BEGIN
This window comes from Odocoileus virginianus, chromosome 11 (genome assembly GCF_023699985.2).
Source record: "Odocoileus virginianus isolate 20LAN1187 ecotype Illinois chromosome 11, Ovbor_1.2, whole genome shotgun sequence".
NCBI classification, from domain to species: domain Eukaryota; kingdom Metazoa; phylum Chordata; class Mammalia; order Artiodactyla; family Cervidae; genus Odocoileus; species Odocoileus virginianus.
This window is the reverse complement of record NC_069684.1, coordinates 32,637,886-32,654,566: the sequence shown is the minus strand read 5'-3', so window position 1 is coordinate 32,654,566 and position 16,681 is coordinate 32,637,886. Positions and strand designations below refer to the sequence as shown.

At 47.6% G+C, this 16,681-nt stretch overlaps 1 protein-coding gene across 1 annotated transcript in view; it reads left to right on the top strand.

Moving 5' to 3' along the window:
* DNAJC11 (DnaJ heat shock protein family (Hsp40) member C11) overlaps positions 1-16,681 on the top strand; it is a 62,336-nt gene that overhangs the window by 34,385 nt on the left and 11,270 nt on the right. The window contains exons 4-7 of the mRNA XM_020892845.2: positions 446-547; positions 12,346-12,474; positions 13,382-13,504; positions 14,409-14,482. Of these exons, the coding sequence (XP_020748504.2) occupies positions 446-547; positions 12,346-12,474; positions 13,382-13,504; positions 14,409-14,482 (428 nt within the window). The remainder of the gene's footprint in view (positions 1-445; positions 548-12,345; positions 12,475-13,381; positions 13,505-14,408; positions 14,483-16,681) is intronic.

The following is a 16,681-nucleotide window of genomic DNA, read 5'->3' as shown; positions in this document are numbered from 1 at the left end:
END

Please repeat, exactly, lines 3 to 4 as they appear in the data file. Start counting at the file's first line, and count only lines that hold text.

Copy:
NCBI classification, from domain to species: domain Eukaryota; kingdom Metazoa; phylum Chordata; class Mammalia; order Artiodactyla; family Cervidae; genus Odocoileus; species Odocoileus virginianus.
This window is the reverse complement of record NC_069684.1, coordinates 32,637,886-32,654,566: the sequence shown is the minus strand read 5'-3', so window position 1 is coordinate 32,654,566 and position 16,681 is coordinate 32,637,886. Positions and strand designations below refer to the sequence as shown.